Second, despite the Watercourses Convention's distinction as the international community's framework freshwater treaty, other legal instruments have emerged in an attempt to fill the gap created by the Watercourses Convention's slow march towards entry into force. The 1992 United Nations Economic Commission for Europe (UNECE) Convention on the Protection and Use of Transboundary Watercourses and International Lakes (11) UNECE Water Convention) was amended in 2003 to allow accession by all UN member states. Meanwhile, the 2008 Draft Articles on the Law of Transboundary Aquifers (12) (Draft Articles) attempts to create its own legal regime for groundwater resources. Both instruments overlap and conflict with the Watercourses Convention in significant ways.
Third, the two foundations of the Watercourses Convention--(1) the right to an equitable use of water resources and (2) the obligation not to cause significant harm to other watercourse states--are inherently in tension with each other, and do not establish meaningful rules for states in conflict over water resources. The principles are considered the foundations of international water law in general, (13) and provide an impetus for agreement between states primed for cooperation. But the lack of clarity between the principle of equitable use and the principle of no significant harm does not contribute to agreement formation between states in protracted and complex conflicts over water resources, the resolutions of which are undoubtedly a goal of the Watercourses Convention. (14) Instead, these principles can be used to support incompatible positions between upstream and downstream states, taking negotiations further away from an agreement.
Nowhere are the Watercourses Convention's limitations more apparent than in the geopolitical asperity of the Nile River Basin. For centuries, the flow of water in the Nile River has been entirely appropriated or claimed by Egypt and, to a lesser extent, Sudan, due to colonial-era treaties for which justifications are most likely obsolete. But Egypt and Sudan do not merely assert their rights under these treaties; they reinforce those rights by invoking the principle of no significant harm's prohibition on adverse impacts to their allocations. Facing increasing water scarcity, meanwhile, upstream states are increasingly assertive of their rights to an equitable and reasonable utilization of the Nile River's water resources. Unable to resolve the inherent tensions between the two principles, the states have resorted to creating an entirely new legal principle--water security. The definition of water security is disputed and leaves the Nile River Basin without a cooperative management agreement.
There is, however, reason for optimism. With thirty-five member parties, the Watercourses Convention is in force and increasingly relevant. There is reason to believe that many states do not have substantive objections to the text of the Watercourses Convention, and are prepared to accede with the support of international political capital and momentum. Entry into force of the treaty may provide such an impetus. Even if it does not, attaining binding status confers upon the Watercourses Convention, and its principles, a degree of legitimacy that may have been eroding due to its perennial nonbinding status. Entry into force may also help stem the tide against the rise of competing legal instruments with overlapping mandates, while forcing states, courts, and scholars to weigh in on the equitable use/no significant harm debate. Increased attention may establish or reinforce a consensus interpretation capable of resolving disputes and fostering cooperation. Finally, while the Nile River Basin provides a disconcerting example of the limitations of international water law, there is evidence that the Watercourses Convention is already providing a framework for cooperation in regions where hydropolitics are not as divisive.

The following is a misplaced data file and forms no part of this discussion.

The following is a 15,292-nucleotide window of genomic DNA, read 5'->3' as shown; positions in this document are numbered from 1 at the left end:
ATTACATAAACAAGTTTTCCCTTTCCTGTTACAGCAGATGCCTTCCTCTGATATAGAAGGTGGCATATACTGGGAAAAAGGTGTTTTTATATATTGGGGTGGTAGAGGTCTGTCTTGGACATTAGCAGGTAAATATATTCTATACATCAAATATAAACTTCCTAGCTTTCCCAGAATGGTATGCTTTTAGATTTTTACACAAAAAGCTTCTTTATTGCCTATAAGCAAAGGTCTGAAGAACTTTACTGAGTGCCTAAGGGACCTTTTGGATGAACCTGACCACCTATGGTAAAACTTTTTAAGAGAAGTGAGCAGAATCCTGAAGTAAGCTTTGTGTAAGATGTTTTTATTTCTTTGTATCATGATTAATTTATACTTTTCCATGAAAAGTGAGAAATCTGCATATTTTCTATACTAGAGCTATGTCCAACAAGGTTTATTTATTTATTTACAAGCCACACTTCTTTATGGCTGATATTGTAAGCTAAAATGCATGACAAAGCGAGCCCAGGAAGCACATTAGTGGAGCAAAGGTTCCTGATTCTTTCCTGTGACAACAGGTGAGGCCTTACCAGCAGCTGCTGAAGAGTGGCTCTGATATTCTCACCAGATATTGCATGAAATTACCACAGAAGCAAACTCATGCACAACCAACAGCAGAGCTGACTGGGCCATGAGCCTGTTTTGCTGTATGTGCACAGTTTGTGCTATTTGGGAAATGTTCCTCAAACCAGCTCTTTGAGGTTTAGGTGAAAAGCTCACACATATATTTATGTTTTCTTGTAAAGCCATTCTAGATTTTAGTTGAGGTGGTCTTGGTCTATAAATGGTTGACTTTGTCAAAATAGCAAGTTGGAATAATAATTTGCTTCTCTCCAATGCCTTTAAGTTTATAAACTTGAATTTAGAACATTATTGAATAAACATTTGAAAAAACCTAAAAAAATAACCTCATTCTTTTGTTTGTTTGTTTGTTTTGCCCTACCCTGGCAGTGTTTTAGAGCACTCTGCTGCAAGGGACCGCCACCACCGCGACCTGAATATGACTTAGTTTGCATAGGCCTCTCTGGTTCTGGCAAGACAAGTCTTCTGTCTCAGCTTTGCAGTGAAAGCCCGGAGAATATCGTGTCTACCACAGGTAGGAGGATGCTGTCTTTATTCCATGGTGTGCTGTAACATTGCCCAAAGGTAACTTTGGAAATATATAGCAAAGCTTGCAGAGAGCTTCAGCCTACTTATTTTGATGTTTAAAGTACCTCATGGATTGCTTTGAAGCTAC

This Article provides an analysis of the Watercourses Convention at a crucial moment in the development of international water law-entry into force of the UN's framework international freshwater treaty. In Part I, a historical review of the development of international water law provides context for the Watercourses Convention's creation and entry into force, as well as the current state of international water law. In Part II, three limitations of the Watercourses Convention are explored in detail: (1) a troubling lack of support for, and pace of, entry into force; (2) competing legal instruments with overlapping mandates; and (3) inherent tensions between the foundational principles of equitable use and no significant harm. In Part III, a case study of the discord over water management in the Nile River Basin highlights the limitations of the Watercourses Convention. Part IV concludes the article by considering the implications of the Watercourses Convention's entry into force for international water law, the international community, and freshwater resources. This Article argues that while the Watercourses Convention creates a workable framework for negotiating regional agreements, entry into force will not be a panacea for the limitations of the Watercourses Convention. Further support will be needed to develop and reinforce the foundations of international water law.